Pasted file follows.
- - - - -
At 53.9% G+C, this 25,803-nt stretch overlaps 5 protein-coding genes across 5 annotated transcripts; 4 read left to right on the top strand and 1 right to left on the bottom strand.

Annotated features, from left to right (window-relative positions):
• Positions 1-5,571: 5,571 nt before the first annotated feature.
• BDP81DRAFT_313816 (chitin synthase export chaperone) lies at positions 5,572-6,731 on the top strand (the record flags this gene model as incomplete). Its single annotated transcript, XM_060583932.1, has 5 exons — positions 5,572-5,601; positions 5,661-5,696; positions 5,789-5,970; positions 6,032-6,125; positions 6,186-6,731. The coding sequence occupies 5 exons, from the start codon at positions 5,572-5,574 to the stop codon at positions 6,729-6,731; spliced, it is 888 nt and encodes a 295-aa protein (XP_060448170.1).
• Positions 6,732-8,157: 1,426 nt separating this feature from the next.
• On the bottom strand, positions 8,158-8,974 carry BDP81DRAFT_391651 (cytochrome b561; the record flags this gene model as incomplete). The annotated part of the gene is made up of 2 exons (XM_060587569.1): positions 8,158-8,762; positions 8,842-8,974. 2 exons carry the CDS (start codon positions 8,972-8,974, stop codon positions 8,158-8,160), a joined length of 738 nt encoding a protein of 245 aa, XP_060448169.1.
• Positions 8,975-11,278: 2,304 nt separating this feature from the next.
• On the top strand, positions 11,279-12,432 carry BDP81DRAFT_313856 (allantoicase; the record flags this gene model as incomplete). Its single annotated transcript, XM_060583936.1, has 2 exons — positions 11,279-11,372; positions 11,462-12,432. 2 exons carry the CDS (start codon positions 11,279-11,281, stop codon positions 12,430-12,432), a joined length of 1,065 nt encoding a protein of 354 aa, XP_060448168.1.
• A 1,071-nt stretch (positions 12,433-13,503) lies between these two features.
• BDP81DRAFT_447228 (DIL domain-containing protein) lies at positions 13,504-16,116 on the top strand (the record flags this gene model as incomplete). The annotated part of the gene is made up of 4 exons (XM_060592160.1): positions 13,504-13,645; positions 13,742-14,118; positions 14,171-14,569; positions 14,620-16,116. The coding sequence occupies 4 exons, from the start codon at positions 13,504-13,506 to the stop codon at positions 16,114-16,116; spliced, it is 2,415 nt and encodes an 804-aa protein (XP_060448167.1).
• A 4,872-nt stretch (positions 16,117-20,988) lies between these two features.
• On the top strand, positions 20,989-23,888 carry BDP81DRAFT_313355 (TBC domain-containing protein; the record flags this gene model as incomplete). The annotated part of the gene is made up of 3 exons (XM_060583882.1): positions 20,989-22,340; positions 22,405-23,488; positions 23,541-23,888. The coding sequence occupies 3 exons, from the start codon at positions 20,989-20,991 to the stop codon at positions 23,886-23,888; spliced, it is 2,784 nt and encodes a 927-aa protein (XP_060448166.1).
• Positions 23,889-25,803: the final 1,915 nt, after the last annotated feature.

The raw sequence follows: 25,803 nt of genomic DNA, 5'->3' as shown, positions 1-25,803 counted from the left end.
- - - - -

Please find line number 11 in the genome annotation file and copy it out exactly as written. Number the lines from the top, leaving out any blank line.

• A 4,872-nt stretch (positions 16,117-20,988) lies between these two features.